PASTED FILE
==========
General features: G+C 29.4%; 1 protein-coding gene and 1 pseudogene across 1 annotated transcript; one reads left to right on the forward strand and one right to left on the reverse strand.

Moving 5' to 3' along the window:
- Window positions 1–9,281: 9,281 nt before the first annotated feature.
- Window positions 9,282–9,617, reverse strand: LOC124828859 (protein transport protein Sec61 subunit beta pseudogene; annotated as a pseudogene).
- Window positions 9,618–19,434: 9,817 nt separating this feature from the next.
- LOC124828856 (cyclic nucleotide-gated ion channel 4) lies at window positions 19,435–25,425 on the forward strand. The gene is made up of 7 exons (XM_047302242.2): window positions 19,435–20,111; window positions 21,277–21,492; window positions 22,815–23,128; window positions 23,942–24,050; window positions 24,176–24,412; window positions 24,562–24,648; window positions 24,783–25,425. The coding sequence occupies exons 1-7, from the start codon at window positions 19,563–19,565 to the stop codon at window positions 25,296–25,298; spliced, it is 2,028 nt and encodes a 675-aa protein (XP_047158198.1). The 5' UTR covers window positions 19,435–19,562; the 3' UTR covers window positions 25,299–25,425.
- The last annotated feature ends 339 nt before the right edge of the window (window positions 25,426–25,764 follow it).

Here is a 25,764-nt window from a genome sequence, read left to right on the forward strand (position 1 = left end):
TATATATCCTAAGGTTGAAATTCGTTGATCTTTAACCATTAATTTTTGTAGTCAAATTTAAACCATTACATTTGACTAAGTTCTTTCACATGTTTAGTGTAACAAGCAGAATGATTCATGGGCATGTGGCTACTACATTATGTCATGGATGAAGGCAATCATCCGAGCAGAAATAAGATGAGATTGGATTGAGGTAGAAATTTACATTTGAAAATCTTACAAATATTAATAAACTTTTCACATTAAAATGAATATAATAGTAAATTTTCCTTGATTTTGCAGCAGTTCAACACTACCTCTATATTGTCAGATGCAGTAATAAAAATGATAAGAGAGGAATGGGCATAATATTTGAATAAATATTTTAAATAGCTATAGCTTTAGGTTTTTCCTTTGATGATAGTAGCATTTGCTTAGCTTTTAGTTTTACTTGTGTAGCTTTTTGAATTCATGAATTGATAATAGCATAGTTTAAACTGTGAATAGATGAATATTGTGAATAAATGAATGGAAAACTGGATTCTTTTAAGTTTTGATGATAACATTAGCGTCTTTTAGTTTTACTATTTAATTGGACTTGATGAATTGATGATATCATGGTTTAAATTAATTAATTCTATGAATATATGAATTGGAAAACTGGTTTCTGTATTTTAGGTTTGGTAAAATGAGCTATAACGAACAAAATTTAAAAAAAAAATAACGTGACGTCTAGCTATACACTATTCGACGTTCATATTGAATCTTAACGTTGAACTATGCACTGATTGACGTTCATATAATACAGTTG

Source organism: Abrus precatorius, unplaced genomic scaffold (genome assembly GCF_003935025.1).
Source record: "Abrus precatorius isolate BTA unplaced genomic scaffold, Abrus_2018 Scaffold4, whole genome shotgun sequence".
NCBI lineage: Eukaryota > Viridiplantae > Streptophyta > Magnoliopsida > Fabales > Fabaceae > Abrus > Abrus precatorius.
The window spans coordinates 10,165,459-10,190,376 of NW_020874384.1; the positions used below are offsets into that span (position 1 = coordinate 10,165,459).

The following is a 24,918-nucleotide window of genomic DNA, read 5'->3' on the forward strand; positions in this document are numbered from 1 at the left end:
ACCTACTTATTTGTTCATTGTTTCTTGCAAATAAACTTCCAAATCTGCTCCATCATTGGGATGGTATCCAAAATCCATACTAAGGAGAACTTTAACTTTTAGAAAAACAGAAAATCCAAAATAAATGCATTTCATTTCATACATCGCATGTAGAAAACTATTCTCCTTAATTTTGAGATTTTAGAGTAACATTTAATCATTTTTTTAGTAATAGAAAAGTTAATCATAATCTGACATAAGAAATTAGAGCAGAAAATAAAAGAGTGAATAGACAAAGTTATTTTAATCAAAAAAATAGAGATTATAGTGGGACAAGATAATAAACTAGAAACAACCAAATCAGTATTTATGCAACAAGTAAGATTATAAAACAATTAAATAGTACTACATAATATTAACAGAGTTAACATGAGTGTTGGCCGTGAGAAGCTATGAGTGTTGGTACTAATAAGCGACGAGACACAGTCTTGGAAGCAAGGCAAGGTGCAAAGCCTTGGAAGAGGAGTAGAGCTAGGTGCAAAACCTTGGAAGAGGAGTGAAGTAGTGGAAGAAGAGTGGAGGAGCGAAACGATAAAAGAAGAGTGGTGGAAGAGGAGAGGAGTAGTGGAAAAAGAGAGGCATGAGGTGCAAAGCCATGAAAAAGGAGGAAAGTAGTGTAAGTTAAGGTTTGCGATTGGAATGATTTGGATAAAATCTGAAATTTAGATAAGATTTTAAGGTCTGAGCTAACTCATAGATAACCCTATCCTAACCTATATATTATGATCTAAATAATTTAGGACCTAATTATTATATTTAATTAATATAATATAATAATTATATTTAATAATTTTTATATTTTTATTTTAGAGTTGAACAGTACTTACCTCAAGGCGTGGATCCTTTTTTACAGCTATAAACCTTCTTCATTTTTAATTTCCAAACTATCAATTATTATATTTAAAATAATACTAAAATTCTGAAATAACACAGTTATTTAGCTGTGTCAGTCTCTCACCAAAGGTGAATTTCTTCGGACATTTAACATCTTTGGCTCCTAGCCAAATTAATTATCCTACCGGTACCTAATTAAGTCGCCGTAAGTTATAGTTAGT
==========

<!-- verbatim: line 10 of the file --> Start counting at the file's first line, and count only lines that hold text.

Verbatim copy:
Source organism: Abrus precatorius, unplaced genomic scaffold (genome assembly GCF_003935025.1).